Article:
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Windows Server -> Cluster -> Cluster Shared Volume (CSV) - Timeout values being used internally (hard-coded)? RRS feed

  • Question

  • Hello all,

     

    this is not necessarily a question to server virtualization itself as also SQL and other application workloads are allowed to be run on top of CSVs. However the category "Windows Server -> Server Virtualization" was the best fitting one.

    I am trying to clarify some timing values in regards of the Cluster Shared Volume and hope someone can help as I found literally no information at all in the official documentation / WWW.

     

    On a standard cluster disk there is the tab "policies" available, which allows the configuration of retries and delays between retries on a failure of that resource.

     

    Whenever a disk gets "promoted" to a CSV disk, all these options get removed.

    That´s a fact. OK. I can live with it that this is not configurable.

    Where I am trying to get clarification on: what values does the cluster use internally. I stated already I have not found any documentation on this (searched wrong?). There are a lot of "advanced cluster networking" posts available throughout the web, but no-one seems to have asked that question yet (or this is a well protected secret no one is allowed to talk about).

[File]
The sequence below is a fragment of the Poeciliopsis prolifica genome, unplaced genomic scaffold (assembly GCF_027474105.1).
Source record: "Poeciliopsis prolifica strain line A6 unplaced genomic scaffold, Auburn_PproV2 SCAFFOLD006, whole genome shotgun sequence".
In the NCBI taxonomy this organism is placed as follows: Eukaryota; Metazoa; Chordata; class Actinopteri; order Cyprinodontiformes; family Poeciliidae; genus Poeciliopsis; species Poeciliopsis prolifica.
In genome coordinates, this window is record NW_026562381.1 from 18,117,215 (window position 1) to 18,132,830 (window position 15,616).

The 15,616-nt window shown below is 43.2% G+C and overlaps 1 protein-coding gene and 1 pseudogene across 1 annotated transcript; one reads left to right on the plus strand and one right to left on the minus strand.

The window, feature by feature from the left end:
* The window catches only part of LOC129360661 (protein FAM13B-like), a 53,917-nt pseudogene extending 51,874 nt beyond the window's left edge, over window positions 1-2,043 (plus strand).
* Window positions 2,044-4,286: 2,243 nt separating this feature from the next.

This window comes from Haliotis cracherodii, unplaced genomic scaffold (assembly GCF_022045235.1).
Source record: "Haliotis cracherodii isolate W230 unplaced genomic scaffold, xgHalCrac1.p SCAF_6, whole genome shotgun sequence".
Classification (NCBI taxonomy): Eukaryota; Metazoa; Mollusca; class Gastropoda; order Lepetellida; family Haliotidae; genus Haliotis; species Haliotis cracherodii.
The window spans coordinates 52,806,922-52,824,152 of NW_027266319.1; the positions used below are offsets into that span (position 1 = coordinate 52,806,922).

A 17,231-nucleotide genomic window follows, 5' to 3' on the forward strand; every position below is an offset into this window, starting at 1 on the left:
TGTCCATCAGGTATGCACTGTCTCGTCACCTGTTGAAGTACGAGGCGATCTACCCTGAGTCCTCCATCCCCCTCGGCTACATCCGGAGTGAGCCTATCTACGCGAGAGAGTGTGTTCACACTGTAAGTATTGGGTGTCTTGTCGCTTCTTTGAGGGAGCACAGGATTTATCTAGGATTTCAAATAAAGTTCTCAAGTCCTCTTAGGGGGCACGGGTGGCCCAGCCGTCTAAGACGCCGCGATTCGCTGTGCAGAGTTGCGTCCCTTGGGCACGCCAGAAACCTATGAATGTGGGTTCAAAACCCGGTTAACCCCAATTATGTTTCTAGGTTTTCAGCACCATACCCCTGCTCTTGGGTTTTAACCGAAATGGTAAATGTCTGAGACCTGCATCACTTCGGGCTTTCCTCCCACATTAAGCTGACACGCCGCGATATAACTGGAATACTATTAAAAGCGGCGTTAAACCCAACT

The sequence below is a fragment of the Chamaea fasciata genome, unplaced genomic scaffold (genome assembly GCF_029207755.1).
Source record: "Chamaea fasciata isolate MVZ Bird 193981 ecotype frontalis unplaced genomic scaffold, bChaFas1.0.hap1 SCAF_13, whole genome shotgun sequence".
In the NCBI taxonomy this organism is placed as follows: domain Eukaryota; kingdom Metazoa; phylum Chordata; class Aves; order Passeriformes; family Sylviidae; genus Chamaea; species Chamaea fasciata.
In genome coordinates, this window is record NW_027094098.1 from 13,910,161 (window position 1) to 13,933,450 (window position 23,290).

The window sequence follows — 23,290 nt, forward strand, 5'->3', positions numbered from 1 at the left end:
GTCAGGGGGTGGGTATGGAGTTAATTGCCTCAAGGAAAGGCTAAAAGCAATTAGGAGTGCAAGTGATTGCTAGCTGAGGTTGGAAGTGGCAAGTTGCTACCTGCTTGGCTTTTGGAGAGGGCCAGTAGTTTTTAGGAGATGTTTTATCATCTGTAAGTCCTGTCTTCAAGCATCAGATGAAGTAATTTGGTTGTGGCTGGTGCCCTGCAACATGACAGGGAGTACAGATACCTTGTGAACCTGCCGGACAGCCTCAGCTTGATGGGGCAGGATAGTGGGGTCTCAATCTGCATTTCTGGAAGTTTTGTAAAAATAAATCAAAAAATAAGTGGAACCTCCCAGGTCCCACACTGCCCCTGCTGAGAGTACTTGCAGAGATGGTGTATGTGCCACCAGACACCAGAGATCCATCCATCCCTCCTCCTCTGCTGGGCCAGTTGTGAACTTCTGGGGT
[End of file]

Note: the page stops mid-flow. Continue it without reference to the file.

There is a value of "20s" which seems to have some relevance in the Cluster when using a Disk-Witness. Simple to check via PS: $(get-cluster).QuorumArbitrationTimeMax -> 20

     

    One could guess that "20s" is somewhat relevant for the CSV as well then, but this is exactly the piece information I am looking for.

     

    For those who might ask: "What is the point in knowing the value if you can´t change it?"

    Answer: I experienced unexpected cluster failover behavior in some situations which I was unable to track down to something specific yet. Since this is literally a blind spot (I don´t know what values are used) I am trying to rule that one out so I can concentrate and move on to the next level.

     

     

    Any information is greatly appreciated

    Thanks and with best regards

    Wednesday, April 25, 2018 11:42 AM